A private Cygnus freighter is set to launch on a resupply mission to the International Space Station (ISS) on Saturday (Feb. 19), and you can watch the whole thing live.
Launch coverage is scheduled to start Saturday at 12:15 p.m. EST (1715 GMT) on the NASA website, the NASA app, NASA social media and here at Space.com.
The robotic Cygnus is scheduled to launch atop an Antares rocket from NASA’s Wallops Flight Facility in Virginia at 12:39 p.m. EST (1739 GMT), kicking off a 1.5-day journey to the ISS. Timing, however, is subject to technical factors and weather conditions.
Video: Watch astronauts capture Cygnus NG-16 in orbit
https://www.youtube.com/watch?v=EmJt3Hj2pZYIf you live in the mid-Atlantic region, you might be able to see that Antares streaking through the sky, according to NASA. So go outside around launch time and have a look.
Assuming the mission goes to plan, Cygnus should arrive at the ISS around 4:35 a.m. EST (0935 GMT) on Monday (Feb. 21), delivering about 8,300 pounds (3,765 kilograms) of supplies. Space.com will carry NASA’s coverage of that event, starting at 3 a.m. EST (0800 GMT).
Expedition 66 NASA astronaut Raja Chari will capture Cygnus with the orbiting lab’s robotic Canadarm2, with fellow agency astronaut Kayla Barron acting as backup. Following capture, Mission Control will send commands to Canadarm2 to rotate and install the spacecraft on the station’s Unity module on the port facing Earth.
Cygnus is built by the aerospace company Northrop Grumman. Saturday’s launch will mark the beginning of the 17th Cygnus resupply flight, so the mission is known as NG-17.
“NG-17 kicks off a very busy and exciting spring,” Jennifer Buckley, deputy chief scientist for the International Space Station program at NASA’s Johnson Space Center in Houston, said during a press conference on Feb. 11.
Buckley said that two more NASA-funded cargo resupply missions will follow NG-17 in the spring, although the agency has not published which spacecraft are expected to go to orbit yet on its forthcoming launches calendar.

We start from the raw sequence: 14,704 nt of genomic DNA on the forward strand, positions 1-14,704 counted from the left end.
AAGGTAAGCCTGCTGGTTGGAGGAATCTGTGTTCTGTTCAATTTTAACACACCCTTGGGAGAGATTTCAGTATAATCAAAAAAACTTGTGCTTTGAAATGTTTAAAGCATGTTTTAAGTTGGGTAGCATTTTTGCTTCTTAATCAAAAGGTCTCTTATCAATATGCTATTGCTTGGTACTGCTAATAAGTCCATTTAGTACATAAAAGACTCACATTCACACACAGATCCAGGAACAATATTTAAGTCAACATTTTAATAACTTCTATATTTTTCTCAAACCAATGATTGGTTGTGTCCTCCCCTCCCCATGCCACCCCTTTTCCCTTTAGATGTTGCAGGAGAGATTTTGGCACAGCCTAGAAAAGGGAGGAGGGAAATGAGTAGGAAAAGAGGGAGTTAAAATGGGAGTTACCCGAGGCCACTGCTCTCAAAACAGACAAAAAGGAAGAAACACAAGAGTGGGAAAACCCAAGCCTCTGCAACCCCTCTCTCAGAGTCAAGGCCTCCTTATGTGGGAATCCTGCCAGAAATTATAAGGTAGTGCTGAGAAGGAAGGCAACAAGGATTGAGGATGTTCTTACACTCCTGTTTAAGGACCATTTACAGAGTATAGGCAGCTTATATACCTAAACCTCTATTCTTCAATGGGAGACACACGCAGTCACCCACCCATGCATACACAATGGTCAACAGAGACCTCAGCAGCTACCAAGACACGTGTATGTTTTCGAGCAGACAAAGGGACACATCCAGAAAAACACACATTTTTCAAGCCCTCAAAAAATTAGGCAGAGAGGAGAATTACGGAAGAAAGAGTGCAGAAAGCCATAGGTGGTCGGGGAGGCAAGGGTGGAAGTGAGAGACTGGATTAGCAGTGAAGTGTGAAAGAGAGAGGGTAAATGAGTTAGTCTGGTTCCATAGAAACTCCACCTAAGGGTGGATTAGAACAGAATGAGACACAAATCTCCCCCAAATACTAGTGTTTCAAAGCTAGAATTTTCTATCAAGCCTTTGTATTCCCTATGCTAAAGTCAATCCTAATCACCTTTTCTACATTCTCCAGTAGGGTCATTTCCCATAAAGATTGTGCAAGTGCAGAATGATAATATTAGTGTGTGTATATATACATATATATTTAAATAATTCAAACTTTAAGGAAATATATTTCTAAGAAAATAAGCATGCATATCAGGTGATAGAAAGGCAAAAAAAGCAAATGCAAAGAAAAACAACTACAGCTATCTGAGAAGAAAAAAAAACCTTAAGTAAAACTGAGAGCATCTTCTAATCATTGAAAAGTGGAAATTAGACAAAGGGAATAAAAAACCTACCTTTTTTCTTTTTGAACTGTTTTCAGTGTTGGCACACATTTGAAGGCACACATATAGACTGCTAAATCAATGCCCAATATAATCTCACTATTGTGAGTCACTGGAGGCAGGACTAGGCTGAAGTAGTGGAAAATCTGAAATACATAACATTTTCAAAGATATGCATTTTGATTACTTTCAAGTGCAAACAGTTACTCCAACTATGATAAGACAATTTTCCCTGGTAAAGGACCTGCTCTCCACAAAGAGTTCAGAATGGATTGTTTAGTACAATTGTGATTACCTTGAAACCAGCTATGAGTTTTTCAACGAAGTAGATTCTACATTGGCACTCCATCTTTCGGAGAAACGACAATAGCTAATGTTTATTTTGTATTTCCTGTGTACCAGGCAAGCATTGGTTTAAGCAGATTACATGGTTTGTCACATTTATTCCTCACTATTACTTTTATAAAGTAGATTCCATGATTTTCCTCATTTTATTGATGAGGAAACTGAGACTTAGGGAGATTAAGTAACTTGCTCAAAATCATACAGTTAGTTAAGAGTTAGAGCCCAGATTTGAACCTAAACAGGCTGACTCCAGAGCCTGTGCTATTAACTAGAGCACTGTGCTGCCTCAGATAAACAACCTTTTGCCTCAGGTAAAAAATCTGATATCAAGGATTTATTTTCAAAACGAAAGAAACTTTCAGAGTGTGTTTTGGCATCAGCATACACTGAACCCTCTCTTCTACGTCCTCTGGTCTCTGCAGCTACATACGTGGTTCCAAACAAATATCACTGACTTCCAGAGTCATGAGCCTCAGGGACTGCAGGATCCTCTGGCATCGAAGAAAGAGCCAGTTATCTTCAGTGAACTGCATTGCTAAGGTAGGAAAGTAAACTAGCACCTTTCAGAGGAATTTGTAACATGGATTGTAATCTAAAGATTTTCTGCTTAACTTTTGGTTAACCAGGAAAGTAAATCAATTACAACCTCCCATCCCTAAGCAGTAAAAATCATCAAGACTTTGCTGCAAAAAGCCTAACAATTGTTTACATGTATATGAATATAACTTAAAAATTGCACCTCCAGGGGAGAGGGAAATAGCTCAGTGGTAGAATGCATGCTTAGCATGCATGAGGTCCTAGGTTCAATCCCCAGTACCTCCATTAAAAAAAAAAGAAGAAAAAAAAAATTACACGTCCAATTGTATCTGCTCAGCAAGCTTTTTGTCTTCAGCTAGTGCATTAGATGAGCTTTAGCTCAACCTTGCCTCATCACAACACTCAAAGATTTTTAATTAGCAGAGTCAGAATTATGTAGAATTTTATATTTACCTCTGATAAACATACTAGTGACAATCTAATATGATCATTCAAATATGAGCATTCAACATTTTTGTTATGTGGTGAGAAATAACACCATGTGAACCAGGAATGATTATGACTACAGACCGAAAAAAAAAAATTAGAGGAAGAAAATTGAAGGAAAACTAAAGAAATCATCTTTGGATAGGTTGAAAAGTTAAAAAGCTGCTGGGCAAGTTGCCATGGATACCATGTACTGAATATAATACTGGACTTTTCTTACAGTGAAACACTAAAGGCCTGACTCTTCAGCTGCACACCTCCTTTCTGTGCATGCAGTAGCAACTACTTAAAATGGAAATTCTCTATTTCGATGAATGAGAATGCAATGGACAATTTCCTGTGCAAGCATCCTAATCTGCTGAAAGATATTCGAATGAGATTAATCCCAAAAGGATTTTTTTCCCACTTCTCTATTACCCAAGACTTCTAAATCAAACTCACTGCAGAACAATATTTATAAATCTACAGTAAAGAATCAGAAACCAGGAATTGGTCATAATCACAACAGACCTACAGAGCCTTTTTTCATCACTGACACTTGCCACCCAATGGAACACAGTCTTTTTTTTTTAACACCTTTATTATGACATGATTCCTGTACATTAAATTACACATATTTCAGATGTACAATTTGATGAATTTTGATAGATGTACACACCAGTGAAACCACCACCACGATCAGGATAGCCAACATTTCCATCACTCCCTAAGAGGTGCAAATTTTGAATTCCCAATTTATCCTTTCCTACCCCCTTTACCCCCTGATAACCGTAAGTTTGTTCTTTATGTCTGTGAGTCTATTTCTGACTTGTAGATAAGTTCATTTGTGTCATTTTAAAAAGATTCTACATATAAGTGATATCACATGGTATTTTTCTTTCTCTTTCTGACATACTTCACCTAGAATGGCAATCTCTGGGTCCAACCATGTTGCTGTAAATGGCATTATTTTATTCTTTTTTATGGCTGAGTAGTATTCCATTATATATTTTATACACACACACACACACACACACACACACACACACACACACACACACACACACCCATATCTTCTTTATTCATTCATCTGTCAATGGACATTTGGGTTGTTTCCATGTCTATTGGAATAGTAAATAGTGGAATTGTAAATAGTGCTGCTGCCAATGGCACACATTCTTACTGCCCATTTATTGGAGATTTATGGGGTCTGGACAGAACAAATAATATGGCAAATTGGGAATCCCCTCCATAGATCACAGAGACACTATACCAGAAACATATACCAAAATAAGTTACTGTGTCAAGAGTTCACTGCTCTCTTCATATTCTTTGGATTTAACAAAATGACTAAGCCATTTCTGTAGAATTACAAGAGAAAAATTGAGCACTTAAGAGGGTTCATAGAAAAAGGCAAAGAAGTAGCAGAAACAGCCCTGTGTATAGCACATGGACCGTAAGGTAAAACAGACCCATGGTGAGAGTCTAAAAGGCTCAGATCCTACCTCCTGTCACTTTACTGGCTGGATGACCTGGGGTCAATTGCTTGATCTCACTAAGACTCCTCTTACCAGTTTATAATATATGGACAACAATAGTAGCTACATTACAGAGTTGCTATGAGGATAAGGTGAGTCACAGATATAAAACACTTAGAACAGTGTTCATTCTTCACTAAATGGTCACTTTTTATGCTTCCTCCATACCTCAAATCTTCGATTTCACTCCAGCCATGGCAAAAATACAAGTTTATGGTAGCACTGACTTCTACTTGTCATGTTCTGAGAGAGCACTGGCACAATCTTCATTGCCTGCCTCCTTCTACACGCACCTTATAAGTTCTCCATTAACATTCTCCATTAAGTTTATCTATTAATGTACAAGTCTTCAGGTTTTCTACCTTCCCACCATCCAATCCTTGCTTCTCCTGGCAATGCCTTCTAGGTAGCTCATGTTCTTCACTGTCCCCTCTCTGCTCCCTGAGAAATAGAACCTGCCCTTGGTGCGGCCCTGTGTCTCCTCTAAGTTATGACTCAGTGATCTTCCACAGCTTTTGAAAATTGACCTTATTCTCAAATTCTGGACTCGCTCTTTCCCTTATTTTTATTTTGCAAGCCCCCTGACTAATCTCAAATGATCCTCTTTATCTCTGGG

NASA has a choice of Cygnus or SpaceX’s Dragon spacecraft to conduct robotic resupply missions to the ISS. Dragon can hold refrigerated experiments and bring scientific gear back down to Earth; it survives reentry and can be reused. Cygnus vehicles, by contrast, are disposable; they burn up in Earth’s atmosphere after leaving the ISS. NG-17’s departure from the orbiting lab is expected sometime in May, NASA officials said.
There’s a third robotic resupply vehicle in operation as well: Russia’s Progress freighter. The latest Progress mission arrived at the ISS early Thursday morning (Feb. 17), delivering about 2.8 tons of supplies and hardware.
The Cygnus flying on NG-17 is named after NASA astronaut Piers Sellers, who spent 35 days in space across three space shuttle missions that assisted with the construction of the ISS. Sellers, also a climate scientist and deputy director of Goddard Space Flight Center’s Sciences and Exploration Directorate, died in 2016 after a diagnosis of Stage 4 pancreatic cancer.
The S.S. Piers Sellers will have a large haul of science investigations on board, including:
- Colgate Skin Aging experiment, led by Colgate. It “evaluates cellular and molecular changes in engineered human skin cells in microgravity,” according to a NASA press release. Changes in such cells have implications for matters such as fighting off infection or regulating body temperature, which are some of the functions of skin.
- MicroQuin 3D Tumor, led by MicroQuin. It “examines the effects of a drug on breast and prostate cancer cells in space,” NASA says. Microgravity encourages these cells to grow in three dimensions, which allows investigators a chance to scrutinize the structure.
- OGA H2 Sensor Demo (OGS) , led by NASA’s Marshall Space Flight Center. It “tests new sensors for the space station’s oxygen generation system.” OGS separates hydrogen from oxygen through electrolysis. While current sensors ensure no hydrogen comes into the cabin, they are sensitive to factors like moisture and require swapping out every 201 days.
- Space As-Lib, an experiment from the Japanese Aerospace Exploration Agency examining “a lithium-ion secondary battery capable of safe, stable operation under extreme temperatures and in a vacuum environment.” The battery has flame-retardant materials and does not leak liquid, among other attributes.
- The eXposed Root On-Orbit Test System (XROOTS) investigation, led by Sierra Nevada Corp. This experiment tests plant growth in hydroponic (water-based) and aeroponic (air-based) systems, instead of using soil. If successful, these systems could reduce the mass of plant experiments, researchers say.
- Solid Fuel Ignition and Extinction (SoFIE), a new combustion facility that will be installed in the Combustion Investigation Rack, located on the U.S. Laboratory Module (Destiny) for safe combustion research.
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